In fact, Kami and Jared’s connection, and the challenges in negotiating having one another literally each other’s heads, is the most fascinating aspect of Unspoken. Their relationship is different from anything I’ve read in a YA novel. There’s really not any romance to speak of in this book, despite some of the blurbs that mention it being romantic-slash-swoony. It’s more complex than romance, and oddly closer. Kami, who tries her best to plan and be a smart girl, sees their connection as intrusive, yet at times also comforting. Jared, on the other hand, views Kami’s voice in his head as a lifeline out of his troubled family.

And, the contrast between the two makes this all the more interesting. Jared is a bit of a disaster, sort of emotionally stupid and oddly shy. Then we’ve got Kami, who’s all full of confidence and sass and though she’s not the most emotionally intelligent person, she’s pretty good at keeping it all together as well as a teenage girl who fancies herself a hard-hitting investigative journalist can. 

A serious journalist should probably not make so many jokes, but whenever Kami sat down to the computer it was as if the jokes were already there, hiding behind the keys, waiting to spring out at her. 

{List-O-Rama} Memorable Reads: 1st Half of 2012, Take 2

Well, CEFS contributors may not be known for their “blind acquiescence” but I’ve finally managed to scrape up a list of my favorite books so far in 2012.

Note: we just happened to randomly remember a few of the same books. Please disregard any repeats, as they have absolutely nothing to do with Sarah’s excellent taste. Her head is big enough already.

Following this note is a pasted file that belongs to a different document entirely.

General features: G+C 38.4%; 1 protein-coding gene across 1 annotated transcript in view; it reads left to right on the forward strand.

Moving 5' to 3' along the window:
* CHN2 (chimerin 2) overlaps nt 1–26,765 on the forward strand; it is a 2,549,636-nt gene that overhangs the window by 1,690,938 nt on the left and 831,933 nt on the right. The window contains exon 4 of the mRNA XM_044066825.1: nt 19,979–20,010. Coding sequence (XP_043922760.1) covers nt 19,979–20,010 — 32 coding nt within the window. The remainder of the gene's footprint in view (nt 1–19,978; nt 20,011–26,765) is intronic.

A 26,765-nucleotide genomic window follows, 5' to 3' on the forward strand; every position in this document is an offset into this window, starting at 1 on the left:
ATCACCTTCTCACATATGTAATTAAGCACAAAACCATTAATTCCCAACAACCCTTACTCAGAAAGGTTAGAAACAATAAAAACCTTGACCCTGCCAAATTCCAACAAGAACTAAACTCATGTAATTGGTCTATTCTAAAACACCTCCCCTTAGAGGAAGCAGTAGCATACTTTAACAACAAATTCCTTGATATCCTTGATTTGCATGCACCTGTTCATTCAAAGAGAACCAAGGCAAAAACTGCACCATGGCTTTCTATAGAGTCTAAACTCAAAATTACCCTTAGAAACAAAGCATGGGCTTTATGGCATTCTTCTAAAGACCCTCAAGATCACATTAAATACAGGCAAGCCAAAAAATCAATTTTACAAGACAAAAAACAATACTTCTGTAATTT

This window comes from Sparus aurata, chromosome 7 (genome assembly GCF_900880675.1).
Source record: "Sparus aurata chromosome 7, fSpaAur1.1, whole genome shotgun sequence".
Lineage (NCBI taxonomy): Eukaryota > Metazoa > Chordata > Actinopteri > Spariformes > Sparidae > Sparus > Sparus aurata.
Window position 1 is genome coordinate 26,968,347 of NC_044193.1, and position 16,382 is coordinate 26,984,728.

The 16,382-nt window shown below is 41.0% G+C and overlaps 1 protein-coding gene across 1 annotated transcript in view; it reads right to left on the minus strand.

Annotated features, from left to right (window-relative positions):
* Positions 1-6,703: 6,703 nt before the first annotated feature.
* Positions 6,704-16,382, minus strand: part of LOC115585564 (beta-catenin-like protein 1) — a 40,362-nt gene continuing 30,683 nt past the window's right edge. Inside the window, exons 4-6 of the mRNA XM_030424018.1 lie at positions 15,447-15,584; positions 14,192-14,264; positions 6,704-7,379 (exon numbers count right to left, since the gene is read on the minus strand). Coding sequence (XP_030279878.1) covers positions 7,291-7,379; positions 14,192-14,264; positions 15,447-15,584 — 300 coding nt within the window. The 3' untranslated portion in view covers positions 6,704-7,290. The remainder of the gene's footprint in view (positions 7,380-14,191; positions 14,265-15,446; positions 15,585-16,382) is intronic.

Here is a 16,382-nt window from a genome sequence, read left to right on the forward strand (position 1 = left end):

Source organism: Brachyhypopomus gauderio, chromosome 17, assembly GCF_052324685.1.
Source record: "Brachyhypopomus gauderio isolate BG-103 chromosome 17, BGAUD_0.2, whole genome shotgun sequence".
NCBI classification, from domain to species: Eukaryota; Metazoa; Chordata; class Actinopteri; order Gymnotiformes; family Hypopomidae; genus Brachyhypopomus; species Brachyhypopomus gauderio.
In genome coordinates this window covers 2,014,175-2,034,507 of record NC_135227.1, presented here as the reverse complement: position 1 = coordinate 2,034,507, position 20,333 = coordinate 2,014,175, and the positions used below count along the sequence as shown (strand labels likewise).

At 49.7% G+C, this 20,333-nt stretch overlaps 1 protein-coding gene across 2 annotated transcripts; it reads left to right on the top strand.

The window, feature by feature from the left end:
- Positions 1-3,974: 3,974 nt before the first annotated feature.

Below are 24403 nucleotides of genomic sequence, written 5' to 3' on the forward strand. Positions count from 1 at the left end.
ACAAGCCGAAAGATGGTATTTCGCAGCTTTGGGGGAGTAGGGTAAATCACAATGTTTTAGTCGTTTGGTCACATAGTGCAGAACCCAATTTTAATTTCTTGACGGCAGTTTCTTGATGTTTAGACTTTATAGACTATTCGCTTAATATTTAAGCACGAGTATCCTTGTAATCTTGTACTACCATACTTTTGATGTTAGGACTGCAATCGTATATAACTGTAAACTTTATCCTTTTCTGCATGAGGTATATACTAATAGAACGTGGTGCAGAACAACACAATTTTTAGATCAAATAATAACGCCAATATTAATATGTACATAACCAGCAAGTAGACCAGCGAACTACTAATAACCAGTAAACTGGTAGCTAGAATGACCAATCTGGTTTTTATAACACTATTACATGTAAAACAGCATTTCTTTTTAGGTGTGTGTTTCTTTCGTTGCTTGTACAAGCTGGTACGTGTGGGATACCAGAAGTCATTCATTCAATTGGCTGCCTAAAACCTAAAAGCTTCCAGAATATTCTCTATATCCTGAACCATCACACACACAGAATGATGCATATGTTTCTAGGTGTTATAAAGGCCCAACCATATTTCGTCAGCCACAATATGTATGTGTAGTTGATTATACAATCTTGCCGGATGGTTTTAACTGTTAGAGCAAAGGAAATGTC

YA Novels

Such a Rush by Jennifer Echols - I finished this book last night or, more accurately, early this morning. When a book is better than sleep you know you’ve found a keeper. Echols does an excellent job portraying some wounded, imperfect characters you can’t help but love. {Review | Amazon | Goodreads}

The Fault in Our Stars by John Green - If Nicholas Sparks drives you nuts, this is the book for you. It’s an incredibly moving, honest, cliche free exploration of illness and mortality. And it still managed to make me laugh (sometimes through the tears.) Though I generally prefer less serious subject matter, this book is special, and worth the red eyes. {Review | Amazon | Goodreads}

Urban Fantasy

Fair Game by Patricia Briggs - In an attempt to save up for my trip to Europe, I decided not to buy the insanely expensive ebook (Sarah complained about this too) and instead got on the endless waiting list at the library. I lasted several days before I online stalked the non-holdable library copy, and raced in to snatch it up like the desperate reader I am. This is devotion. As the third novel in Briggs’ Alpha and Omega series, this book explores some of the ramifications of earlier plot developments. And yes, it was worth the trouble. {Amazon | Goodreads}